Prevalence and Trends of Stressful Life Events among Pregnant Women 2000-2010 Open Access

Burns, Elizabeth Rose (2014)

Permanent URL: https://etd.library.emory.edu/concern/etds/q237hs730?locale=en
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Abstract

Stress is associated with poor health outcomes and may partially explain adverse birth outcomes among women with no known risk factors. Previous research has suggested an association between prenatal stress and adverse birth outcomes, such as preterm birth and low birth weight, as well as peripartum anxiety and depression. Prevalence and trends in prenatal stressful life events (SLE) are useful information for clinicians in order to understand the risk profile of their patients. We calculated the prevalence and trends of thirteen SLE experienced in the 12 months prior to a live birth using self-reported data from 180,902 women delivering a live birth in 10 states participating in the 2000-2010 Pregnancy Risk Assessment Monitoring System (PRAMS). Linear and logistic regression models to assess trends over time were adjusted for maternal race/ethnicity, age, and education, marital status, and Medicaid use for prenatal care or delivery. Using chi-square tests, we calculated differences in prevalence estimates for SLEs by maternal demographic characteristics and state of residence for 36,891 women delivering live births in 26 states in 2010. We examined individual SLEs, 4 stress constructs (financial, emotional, traumatic, and partner-related), the presence of one or more SLEs, and mean number of SLEs. In unadjusted and adjusted models, we found that the prevalence of any SLE, all four constructs, and mean number of SLEs decreased slightly between 2000 and 2010 (p<0.05 for all). Twelve of 13 individual SLEs also decreased after adjusting for maternal demographics (p<0.05). Over 70% of women delivering a live birth in 2010 reported experiencing one or more SLEs, with financial SLEs the most commonly reported (51%). In 2010, report of SLEs varied by state and demographic characteristics, with women in Oklahoma and West Virginia, younger women, less educated women, unmarried women, and women covered by Medicaid reporting the highest number of SLEs (p<0.05 for all). Given the high prevalence of SLEs during pregnancy and their association with adverse pregnancy outcomes, clinical and public health interventions are needed to identify and mitigate prenatal stress when an SLE occurs.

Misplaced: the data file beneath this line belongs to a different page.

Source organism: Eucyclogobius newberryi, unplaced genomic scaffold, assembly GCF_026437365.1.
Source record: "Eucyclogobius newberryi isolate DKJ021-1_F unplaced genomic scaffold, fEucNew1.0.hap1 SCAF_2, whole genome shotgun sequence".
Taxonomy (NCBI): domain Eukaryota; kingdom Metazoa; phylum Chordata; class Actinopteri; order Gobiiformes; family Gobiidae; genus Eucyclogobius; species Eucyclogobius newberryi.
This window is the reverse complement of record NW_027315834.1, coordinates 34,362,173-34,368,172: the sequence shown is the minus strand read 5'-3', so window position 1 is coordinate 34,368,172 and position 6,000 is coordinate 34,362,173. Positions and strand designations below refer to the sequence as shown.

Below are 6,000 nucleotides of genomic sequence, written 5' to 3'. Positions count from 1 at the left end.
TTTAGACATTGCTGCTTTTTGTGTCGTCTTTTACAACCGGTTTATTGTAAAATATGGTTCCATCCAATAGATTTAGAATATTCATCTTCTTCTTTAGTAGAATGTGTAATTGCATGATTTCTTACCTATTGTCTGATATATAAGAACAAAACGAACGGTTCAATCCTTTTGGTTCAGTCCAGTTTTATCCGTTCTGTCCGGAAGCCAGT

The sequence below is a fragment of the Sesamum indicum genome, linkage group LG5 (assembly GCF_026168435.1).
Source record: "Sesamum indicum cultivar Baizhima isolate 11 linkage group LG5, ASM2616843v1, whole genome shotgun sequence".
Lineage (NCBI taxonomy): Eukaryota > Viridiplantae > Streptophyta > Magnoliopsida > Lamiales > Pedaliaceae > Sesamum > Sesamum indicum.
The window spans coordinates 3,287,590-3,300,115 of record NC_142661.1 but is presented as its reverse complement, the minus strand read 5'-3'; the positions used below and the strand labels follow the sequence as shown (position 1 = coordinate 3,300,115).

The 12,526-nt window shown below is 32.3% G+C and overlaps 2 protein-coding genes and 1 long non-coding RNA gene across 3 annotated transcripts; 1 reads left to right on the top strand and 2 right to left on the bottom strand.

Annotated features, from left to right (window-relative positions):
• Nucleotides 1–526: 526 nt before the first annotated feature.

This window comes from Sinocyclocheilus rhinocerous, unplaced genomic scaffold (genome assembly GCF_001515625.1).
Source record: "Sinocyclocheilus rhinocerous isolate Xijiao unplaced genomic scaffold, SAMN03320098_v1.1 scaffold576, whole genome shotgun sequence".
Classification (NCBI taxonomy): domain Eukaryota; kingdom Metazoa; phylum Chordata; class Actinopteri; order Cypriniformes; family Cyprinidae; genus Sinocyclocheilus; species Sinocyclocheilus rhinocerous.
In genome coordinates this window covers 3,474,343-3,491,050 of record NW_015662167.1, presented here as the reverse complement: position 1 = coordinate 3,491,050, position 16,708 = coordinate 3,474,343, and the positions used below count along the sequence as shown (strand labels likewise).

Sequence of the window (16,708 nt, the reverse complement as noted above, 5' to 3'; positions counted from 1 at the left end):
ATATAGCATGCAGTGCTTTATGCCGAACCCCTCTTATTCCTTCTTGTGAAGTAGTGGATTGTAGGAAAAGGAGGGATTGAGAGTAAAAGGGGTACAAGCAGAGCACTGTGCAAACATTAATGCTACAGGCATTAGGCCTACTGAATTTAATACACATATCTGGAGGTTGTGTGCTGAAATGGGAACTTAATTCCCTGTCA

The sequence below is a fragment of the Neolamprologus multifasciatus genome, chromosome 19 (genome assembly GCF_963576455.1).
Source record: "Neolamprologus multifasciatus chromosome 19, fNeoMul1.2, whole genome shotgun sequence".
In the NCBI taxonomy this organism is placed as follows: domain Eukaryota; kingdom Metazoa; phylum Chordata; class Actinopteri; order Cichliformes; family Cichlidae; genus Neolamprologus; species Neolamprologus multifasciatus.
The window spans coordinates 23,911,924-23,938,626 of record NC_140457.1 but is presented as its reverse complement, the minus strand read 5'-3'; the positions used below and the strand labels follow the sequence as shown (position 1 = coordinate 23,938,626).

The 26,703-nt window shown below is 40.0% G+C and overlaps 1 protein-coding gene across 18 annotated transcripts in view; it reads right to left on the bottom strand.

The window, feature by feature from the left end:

Table of Contents

Chapter 1: Background of Stress and its Relationship with Adverse Pregnancy Outcomes ........................................................................................................................1 Literature Review............................................................................................................. 11 Chapter 2: Prevalence and Trends of Stressful Life Events among Pregnant Women 2000-2010......20 Introduction....................................................................................................................20 Methods..........................................................................................................................21 Results...........................................................................................................................24 Discussion.......................................................................................................................27 References......................................................................................................................31 Tables and Figures............................................................................................................ 35

Appendix A. IRB Letter of Exemption...................................................................................41

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